Early Edwardian Farthings
The illustrations that follow show a typical coin for each of the mints, permanent and temporary, that struck farthings during the early Edwardian period. Alongside each illustration are brief details of the types struck by the mint, and the mint signatures used. It should be noted that most of the coins of Berwick-on-Tweed were struck from locally made dies, and are therefore subject to separate classification, which is not addressed in the present article.
In 1279, Berwick was under Scottish rule, and therefore had no involvement in the initial recoinage process. However, in 1296, in response to a Scottish attack on Carlisle, Edward I invaded the town and brought it under English jurisdiction. Shortly after its capture, Berwick began striking English coins. However, despite the coins being of English type, most were struck from locally made dies, and do not conform to the classification system applicable to the remainder of the Edwardian coinage. The town changed hands twice again during the period under consideration, as a result of which the issue of English coins is split into the two periods, 1296-1318 and 1333-1344. The reverse legend is VILLA BEREVVICI or one of the following variants: VIIA BEREVVICI, VILLA BEREWIC, VILLA BEREWICI, VILLA BERVICI, VILLA BERVVICI, VILLA BEWICI, VLLLA BERVICI and WILLA BERVICI. Colon or pellet stops are sometimes present.
The mint at Bristol was active during the initial recoinage, between 1280 and 1281, and struck farthings of types 2, 3c, 3d and 3g. Bristol also participated in the later recoinage of 1300, but did not strike any farthings during this period. The reverse legend is VILLA BRISTOLIE or VILLA BRISTOLLIE.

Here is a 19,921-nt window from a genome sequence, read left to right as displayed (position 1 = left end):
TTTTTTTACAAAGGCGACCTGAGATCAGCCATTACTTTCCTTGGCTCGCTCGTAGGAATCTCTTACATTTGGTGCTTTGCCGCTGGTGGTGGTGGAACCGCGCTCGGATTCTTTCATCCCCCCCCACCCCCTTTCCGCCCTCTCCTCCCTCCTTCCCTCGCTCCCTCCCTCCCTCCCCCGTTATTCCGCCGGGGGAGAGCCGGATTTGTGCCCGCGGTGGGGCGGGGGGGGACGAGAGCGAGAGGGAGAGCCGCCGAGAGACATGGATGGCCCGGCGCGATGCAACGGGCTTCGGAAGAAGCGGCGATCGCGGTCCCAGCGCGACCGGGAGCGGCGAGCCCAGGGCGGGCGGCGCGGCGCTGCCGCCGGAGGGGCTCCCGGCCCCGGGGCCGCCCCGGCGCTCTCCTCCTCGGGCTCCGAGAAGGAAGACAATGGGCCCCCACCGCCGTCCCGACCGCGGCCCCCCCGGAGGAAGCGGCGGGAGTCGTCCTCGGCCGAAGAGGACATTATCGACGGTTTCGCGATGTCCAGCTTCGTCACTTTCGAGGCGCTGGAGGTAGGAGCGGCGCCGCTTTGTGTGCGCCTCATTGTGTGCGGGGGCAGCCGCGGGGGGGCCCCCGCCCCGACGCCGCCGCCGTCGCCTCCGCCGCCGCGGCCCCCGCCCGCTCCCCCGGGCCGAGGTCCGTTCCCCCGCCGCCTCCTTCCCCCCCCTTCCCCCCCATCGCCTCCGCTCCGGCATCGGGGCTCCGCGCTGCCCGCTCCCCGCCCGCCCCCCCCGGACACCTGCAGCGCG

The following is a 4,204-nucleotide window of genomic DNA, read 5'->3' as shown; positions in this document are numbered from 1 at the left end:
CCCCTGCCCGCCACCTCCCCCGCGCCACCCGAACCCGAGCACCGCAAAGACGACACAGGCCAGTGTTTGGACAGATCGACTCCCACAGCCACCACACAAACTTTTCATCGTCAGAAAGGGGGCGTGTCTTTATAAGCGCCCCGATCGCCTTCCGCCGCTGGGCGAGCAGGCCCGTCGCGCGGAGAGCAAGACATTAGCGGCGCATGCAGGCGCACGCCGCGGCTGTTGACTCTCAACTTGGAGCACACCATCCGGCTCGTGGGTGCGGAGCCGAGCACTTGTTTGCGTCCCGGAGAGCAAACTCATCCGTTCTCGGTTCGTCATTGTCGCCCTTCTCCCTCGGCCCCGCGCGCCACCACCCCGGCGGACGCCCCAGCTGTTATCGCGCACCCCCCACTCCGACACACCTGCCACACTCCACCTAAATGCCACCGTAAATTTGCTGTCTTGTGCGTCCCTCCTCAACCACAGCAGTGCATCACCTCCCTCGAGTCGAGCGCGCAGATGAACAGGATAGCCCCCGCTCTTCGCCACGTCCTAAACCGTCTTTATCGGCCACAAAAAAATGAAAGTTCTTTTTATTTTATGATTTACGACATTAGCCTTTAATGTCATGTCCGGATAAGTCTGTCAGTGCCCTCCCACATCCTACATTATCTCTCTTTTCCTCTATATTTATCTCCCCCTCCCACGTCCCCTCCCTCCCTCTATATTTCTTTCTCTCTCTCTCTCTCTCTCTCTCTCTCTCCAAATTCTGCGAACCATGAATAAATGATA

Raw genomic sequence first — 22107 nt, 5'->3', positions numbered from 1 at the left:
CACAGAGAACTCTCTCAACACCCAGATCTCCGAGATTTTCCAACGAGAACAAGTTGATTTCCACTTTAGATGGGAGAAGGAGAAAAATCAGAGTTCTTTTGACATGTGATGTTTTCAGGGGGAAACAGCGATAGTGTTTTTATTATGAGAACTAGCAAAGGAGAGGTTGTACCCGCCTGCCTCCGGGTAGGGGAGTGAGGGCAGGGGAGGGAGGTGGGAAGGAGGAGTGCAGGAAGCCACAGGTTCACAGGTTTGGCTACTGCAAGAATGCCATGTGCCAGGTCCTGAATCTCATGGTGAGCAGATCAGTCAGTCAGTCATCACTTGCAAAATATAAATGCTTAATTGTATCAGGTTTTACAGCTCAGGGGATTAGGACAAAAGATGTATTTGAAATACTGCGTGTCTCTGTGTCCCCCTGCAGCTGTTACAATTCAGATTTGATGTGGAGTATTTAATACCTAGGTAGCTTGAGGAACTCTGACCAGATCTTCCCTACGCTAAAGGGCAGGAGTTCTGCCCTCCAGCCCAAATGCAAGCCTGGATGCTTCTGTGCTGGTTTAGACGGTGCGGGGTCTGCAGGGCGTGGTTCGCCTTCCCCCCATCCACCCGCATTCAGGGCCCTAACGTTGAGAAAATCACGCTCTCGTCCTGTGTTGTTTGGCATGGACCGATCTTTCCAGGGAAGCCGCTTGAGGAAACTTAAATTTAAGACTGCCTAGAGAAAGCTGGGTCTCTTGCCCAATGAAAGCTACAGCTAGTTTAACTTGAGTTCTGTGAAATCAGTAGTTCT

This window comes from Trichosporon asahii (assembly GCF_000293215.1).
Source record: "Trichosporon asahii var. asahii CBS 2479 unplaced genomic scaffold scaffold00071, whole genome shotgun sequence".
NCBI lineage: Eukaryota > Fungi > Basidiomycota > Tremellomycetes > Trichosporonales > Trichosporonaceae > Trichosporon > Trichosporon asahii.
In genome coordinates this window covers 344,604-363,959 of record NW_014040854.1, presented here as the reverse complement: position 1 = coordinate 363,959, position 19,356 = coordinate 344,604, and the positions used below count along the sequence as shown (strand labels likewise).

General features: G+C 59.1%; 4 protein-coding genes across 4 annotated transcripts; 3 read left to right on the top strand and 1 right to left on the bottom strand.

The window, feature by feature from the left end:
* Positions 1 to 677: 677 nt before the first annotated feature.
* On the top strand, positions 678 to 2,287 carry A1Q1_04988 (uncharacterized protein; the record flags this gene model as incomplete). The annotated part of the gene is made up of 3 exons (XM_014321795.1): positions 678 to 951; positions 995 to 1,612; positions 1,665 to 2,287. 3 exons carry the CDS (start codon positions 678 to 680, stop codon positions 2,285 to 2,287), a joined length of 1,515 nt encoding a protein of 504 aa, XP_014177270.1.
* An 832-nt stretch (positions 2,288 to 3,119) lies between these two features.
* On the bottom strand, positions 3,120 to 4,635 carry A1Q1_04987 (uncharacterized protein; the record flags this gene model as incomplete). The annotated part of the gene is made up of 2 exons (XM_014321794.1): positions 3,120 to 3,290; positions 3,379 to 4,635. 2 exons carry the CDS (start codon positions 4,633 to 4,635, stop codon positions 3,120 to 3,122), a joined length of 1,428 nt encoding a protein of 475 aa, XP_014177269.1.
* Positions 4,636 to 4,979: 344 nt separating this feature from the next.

The mint at Lincoln was active during the initial recoinage, between 1280 and 1281, and struck farthings of type 3d. Unlike the other provincial mints opened for the initial recoinage, it didn't participate in the later recoinage of 1300. The reverse legend is CIVITAS LINCOL'.
London was the country's principal mint and struck farthings of all known types in the series (technically except 3e, the northern equivalent of the southern 3d). It was the only mint to strike farthings of types 1a, 1c, 4de, 5, 6-7, 8, 9a, 9b,10, 10-11, 13, 15d, and the star-marked issues, SM1 and SM2*. The reverse legend is LONDONIENSIS (Types 1a-3g), LONDRIENSIS (Types 1a and 1c) or CIVITAS LONDON (Types 4de-SM2).
* Reading probably also struck star-marked farthings, but no specimen has yet been found.
The mint at Newcastle was active during the initial recoinage, between 1280 and 1281, and struck farthings of type 3e. It also participated in the later recoinage of 1300, but did not strike any farthings during this period. The reverse legend is shortened to NOVI CASTRI (i.e. it is not preceded by VILLA). The letter N in NOVI has a pellet on the bar.
The mint at York - it should be noted that this is the royal, not the ecclesiastical, mint - was active during the initial recoinage, between 1280 and 1281, and struck farthings of types 2, 3c and 3e. It also participated in the later recoinage of 1300, but did not strike any farthings during this period. The reverse legend is CIVITAS EBORACI.
Note: Mint at Reading
Although no farthings of the mint at Reading are known for the period covered by this article, it is possible that some were struck during the star-marked coinage of 1335-1343, and that examples may yet be found. In SCBI 39, Peter Woodhead notes that: "The initial order for Reading dies was issued in November 1338 and the mint seems to have remained open and potentially active to some degree right up to 1344 and indeed after." Rare halfpennies of Reading are known of both the star-marked coinage and the ensuing 'florin' coinage, and in the latter case extremely rare farthings are also known.